I hope that you will give mindfulness a try! Please share your experiences with me.

Poppin’ Pills: Questions behind Vitamins & Supplementation


This topic is one of huge debate and confusion for lots of people. I thought I would write my experience with this in hopes that others will share their experiences as well. I don’t believe anyone will ever come to a consensus on this and other health topics simply because each person’s system is unique in it’s own way and with that we will have constantly shifting results from one person to the next…and that’s OK. If something makes you feel better, why not go with it?

Millions of people are believers in the power of popping pills every morning to help them deal with symptoms or diseases. Hard medications with serious side effects. We take a lot of risks with our health liberally swallowing anything our doctor puts in our hands, but many of us do it anyway. Doctors are often rewarded and coerced by pharmaceutical companies to prescribe medications to patients, even when they know little about the medication and it has just recently come onto the market. MDs receive everything from gift baskets to vacations in exchange for their prescribing power. This is, in essence, the blind leading the blind. I could go on about this topic, but I’m going to focus on a different type of pill; over the counter vitamin and mineral supplements. Now, don’t get me wrong, this is big business at it’s best. The supplement business in America is a trillion dollar a year industry. Vitamin manufacturers have a lot to lose if people stop believing in the power of supplementation. That being said, I have never had a life changing experience with a prescribed medication. I have had life changing experiences with Vitamin use, and I would like to hear if others have similar stories. I’ll tell you a little about mine.

Now, I research everything and anything I put into my body, and I encourage readers to do the same. There’s a whole lot of whack info on the net today. Being that I have a research background academically, I have been trained to properly scrutinize data sources to determine their true validity. Others may not have that luxury. The sources I take seriously come from academic databases and have large sample sizes with statistically significant outcomes. If you don’t know what I’m talking about right now and would like to be better informed, check out this resource. You too can become a research nerd and stop believing everything you read on;-). In other words, the stuff I say in this article and any article I write is coming from reliable sources, some of which I may cite.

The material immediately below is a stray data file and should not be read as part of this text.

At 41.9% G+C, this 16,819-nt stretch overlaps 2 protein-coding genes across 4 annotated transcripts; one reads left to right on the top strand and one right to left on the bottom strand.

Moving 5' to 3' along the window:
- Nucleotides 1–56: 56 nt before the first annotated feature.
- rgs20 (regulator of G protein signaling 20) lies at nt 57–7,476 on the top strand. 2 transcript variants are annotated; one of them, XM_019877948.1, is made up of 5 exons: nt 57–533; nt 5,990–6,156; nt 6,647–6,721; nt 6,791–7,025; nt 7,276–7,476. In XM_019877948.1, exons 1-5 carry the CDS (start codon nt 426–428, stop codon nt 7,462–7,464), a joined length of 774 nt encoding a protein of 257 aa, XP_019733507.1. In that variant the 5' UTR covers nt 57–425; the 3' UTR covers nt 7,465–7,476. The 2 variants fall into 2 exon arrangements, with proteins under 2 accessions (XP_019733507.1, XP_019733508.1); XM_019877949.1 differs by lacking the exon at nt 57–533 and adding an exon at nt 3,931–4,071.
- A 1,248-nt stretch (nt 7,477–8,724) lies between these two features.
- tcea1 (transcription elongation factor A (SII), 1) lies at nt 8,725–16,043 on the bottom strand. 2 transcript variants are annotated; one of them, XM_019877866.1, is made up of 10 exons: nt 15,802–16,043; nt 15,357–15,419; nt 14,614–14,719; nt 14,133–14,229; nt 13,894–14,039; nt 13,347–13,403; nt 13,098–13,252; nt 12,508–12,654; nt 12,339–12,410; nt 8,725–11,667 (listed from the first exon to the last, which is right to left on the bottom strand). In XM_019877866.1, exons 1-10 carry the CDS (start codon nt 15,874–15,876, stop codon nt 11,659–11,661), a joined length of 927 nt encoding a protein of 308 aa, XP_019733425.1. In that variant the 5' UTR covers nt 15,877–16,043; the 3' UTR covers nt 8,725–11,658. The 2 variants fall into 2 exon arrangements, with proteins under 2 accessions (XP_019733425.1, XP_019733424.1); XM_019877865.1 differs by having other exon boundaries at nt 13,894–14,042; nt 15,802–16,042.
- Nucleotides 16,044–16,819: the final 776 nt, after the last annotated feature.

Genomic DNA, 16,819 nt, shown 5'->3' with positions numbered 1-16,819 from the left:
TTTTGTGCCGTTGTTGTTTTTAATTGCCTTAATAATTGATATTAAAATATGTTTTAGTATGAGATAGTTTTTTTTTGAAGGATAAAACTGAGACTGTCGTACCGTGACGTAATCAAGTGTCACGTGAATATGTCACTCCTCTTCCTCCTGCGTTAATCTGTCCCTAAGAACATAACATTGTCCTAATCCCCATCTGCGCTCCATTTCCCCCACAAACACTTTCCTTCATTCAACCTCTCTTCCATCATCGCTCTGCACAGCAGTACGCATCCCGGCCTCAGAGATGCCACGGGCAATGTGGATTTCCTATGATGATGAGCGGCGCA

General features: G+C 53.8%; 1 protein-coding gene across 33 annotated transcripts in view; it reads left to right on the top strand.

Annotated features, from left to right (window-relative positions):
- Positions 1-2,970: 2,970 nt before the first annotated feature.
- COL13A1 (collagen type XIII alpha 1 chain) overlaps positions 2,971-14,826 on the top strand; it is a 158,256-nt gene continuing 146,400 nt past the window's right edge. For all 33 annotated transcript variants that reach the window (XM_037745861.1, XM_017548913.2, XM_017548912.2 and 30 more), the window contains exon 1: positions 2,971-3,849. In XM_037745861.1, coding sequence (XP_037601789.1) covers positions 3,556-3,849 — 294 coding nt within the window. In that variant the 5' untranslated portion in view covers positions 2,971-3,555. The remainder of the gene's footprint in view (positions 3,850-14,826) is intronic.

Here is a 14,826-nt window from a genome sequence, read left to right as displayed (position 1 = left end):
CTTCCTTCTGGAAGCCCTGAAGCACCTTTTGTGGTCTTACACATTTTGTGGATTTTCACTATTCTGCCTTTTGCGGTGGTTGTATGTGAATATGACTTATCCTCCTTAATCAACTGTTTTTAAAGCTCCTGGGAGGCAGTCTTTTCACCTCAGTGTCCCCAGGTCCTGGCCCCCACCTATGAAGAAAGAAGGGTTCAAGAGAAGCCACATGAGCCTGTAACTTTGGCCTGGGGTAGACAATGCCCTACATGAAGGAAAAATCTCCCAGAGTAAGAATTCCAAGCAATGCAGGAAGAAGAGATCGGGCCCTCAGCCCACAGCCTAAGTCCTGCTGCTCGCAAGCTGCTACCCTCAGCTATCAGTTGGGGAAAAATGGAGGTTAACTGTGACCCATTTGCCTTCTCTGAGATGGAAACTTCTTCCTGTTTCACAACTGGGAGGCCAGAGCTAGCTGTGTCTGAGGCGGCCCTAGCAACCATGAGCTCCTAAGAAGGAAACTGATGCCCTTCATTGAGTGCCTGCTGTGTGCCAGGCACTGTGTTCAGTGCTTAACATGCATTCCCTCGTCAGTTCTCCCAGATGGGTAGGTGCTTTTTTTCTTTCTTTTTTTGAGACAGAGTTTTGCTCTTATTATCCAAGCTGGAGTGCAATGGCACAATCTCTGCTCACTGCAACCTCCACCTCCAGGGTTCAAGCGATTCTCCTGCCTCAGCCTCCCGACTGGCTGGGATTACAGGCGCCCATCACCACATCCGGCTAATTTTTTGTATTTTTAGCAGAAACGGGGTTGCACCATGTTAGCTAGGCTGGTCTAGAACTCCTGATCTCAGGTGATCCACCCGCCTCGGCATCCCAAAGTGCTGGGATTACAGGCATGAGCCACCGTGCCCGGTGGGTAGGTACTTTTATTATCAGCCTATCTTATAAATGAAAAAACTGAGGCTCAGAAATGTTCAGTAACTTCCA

So, vitamins and minerals. Everyone knows you need them. Our bodies use these precious building blocks to repair and restore each and every cell we own. They are one of the reasons that we are required to eat. If we are deficient in any given vitamin or mineral, our system can not work optimally and we may experience side effects. Some deficiencies I have experienced over time include Thiamine (Vitamin B1), Iron, Vitamin B12, Vitamin D, Zinc, and Calcium. These deficiencies have caused me chronic fatigue and hyper-somnolence, extreme hair loss, chronic ear infections, digestive issues, acne, sluggish metabolism and thyroid function, & the list goes on. I have had my Vitamin D test results come back at levels as low as 5. The effects of this are unquestionable, as I have been on prescription strength vitamin D and have noticed immediate changes in energy level and ability to regulate weight. Now, I pride myself on a diet rich in organic, quality plant and animal matter. I am careful to try and eat a wide variety of foods and would say 70% of my diet consists of fresh vegetable matter. I also have dabbled with juices and smoothies that have included a great variety of plants. I try to buy my food locally and use shares. I have been careful to get enough iodine, which supports thyroid function. And supplement? Do I ever. My daily regimen includes a variety of high quality vitamins in high doses. That being said, I am still forever low in some vital areas, and I feel the results of that daily.  You may be asking yourself, why so many deficiencies? The answer is three fold.

1) There may be an undetected issue with digestion and vitamin absorption (being investigated now). You yourselves should never rule this out as a possibility if you have a deficiency.